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Could bonds pull mortgage rates down even more?

RITA TRICHUR Toronto Star:    Falling bond yields could spur a slight drop in medium-term residential mortgage rates this summer, but bargain-hungry consumers would be foolish to count on considerably cheaper borrowing costs, experts say.

About a month ago, banks blamed soaring bond yields for two sizeable hikes to key residential mortgage rates.

Those moves drove up posted rates on five-year fixed-rate loans by 60 basis points to 5.85 per cent. 

While yields have reversed course in recent weeks, banks have yet to pass on those savings to consumers. Meanwhile, there are fresh signs of life in the housing market, fuelling increased demand for mortgages.

Some economists and rate strategists believe that yields could fall a bit further and speculate that mortgage rates might follow suit. But there are no guarantees and experts surmise those potential declines would be minimal at best.

Doug Porter, deputy chief economist at BMO Capital Markets, says banks will be more inclined to tweak their rates if yields continue heading south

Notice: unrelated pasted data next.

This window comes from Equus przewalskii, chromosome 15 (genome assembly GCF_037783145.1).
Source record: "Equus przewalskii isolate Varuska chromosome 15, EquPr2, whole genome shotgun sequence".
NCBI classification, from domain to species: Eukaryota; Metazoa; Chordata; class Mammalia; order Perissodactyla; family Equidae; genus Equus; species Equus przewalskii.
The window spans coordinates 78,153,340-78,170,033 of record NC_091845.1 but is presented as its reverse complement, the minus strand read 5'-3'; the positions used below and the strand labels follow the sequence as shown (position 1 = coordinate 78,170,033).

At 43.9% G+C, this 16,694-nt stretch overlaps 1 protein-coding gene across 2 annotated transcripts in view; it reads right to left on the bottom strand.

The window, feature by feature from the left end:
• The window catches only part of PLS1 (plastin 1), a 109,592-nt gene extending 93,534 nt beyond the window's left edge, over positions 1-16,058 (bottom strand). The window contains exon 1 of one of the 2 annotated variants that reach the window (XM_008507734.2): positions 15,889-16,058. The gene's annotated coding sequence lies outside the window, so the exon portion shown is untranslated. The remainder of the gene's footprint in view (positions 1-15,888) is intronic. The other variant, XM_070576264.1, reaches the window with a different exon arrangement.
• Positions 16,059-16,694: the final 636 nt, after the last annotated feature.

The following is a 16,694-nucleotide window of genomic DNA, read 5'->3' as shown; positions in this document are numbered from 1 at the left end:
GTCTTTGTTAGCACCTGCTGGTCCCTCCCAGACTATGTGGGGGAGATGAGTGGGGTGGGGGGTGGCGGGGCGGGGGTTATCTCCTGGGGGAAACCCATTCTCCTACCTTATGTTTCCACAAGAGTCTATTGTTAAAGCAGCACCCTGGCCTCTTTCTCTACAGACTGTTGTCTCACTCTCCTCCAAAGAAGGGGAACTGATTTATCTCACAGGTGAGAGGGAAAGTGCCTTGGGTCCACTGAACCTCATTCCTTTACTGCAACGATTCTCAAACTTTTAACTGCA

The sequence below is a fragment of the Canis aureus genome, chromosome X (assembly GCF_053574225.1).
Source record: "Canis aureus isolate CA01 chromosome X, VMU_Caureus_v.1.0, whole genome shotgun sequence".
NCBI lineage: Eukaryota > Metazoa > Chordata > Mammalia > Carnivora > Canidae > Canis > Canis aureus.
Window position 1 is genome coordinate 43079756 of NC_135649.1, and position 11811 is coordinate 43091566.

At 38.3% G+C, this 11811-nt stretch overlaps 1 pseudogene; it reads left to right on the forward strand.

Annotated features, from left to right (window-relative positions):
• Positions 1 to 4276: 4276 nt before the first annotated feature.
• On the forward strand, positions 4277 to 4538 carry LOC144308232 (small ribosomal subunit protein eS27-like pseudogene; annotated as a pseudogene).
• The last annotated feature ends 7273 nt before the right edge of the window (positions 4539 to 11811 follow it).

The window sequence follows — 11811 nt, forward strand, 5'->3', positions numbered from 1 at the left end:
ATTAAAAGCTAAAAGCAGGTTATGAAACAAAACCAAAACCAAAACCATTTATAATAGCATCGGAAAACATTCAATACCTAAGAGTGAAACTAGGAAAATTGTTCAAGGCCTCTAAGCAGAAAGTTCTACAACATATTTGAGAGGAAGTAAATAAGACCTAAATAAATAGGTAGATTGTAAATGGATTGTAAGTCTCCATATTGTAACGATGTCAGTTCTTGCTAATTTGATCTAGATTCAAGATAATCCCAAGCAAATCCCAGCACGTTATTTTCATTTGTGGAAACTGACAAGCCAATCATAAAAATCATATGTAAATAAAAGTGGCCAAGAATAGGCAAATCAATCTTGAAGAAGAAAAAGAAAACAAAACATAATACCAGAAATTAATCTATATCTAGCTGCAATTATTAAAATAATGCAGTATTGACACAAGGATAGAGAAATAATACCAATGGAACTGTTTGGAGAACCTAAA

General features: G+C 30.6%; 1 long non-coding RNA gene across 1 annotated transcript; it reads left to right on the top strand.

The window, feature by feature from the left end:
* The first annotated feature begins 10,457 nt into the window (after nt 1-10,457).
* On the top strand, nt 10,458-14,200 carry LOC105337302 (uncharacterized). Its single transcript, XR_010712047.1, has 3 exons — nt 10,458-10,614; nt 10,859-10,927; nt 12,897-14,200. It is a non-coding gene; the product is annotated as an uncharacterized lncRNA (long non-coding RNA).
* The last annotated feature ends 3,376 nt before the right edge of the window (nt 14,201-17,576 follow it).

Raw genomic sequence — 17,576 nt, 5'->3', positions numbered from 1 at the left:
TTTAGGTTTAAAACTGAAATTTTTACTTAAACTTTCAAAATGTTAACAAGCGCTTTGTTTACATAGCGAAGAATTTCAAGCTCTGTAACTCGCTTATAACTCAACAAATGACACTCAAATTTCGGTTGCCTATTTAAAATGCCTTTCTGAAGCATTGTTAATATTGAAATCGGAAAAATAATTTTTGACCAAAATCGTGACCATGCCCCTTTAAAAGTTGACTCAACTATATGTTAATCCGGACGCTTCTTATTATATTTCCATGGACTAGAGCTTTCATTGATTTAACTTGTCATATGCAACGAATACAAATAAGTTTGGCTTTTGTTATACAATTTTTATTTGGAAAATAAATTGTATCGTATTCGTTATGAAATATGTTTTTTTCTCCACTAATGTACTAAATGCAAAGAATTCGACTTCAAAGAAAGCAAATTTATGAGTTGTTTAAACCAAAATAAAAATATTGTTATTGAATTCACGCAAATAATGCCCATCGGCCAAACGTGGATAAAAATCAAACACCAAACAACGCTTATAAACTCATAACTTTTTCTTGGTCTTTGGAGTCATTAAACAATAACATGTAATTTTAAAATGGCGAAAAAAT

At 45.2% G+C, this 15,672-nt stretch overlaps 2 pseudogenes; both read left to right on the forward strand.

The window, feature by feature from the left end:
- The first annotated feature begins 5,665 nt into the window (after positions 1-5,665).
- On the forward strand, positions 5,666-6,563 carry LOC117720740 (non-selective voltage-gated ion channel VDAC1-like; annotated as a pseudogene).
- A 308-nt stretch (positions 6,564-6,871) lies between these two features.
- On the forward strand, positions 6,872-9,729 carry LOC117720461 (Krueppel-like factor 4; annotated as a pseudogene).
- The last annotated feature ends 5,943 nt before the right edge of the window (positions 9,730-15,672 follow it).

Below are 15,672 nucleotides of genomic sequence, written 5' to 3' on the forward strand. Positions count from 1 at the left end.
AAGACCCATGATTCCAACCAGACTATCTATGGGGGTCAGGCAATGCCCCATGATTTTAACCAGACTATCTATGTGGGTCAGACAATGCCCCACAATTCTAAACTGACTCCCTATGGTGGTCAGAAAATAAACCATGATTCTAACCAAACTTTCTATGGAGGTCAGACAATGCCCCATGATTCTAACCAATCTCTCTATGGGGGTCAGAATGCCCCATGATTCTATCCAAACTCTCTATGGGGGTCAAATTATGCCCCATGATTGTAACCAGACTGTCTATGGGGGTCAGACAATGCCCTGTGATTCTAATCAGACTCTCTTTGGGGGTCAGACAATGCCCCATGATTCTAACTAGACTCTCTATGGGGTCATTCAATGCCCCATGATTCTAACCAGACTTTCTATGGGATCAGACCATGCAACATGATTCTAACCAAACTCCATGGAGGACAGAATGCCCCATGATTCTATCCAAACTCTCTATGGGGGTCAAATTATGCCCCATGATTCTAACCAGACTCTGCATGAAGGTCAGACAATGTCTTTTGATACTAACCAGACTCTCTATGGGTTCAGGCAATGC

Typically, they want to be convinced that it is not a flash in the pan and that any retreat in yields is sustained,” he said.

“I believe that we are probably not too far away from that point. It might take a little more of a deeper rally (in bond prices) to make it completely convincing.”

Bond yields move inversely to prices. While variable-rate mortgages are largely influenced by the banks’ prime rates, conventional fixed-rate mortgages are linked to the bond market.

Banks generally try to match maturities when they finance mortgages with bonds. That means five-year mortgages are paired with five-year bonds.”


Charmaine’s comment:  I have highlighted certain phrases, as can be seen by the above article, banks are fast to increase their fixed rates when the bond rate increases however are very slow to reduce them as cited by Doug Porter of BMO Capital Markets, “they want to be convinced that it is not a flash in the pan and that any retreat in yields is sustained”.  

Also note the decrease in the premium on the variable rate from a couple of months ago:

Today I can offer you Prime plus 0.20 – most of the bank’s are at prime plus 0.40 – 0.60!

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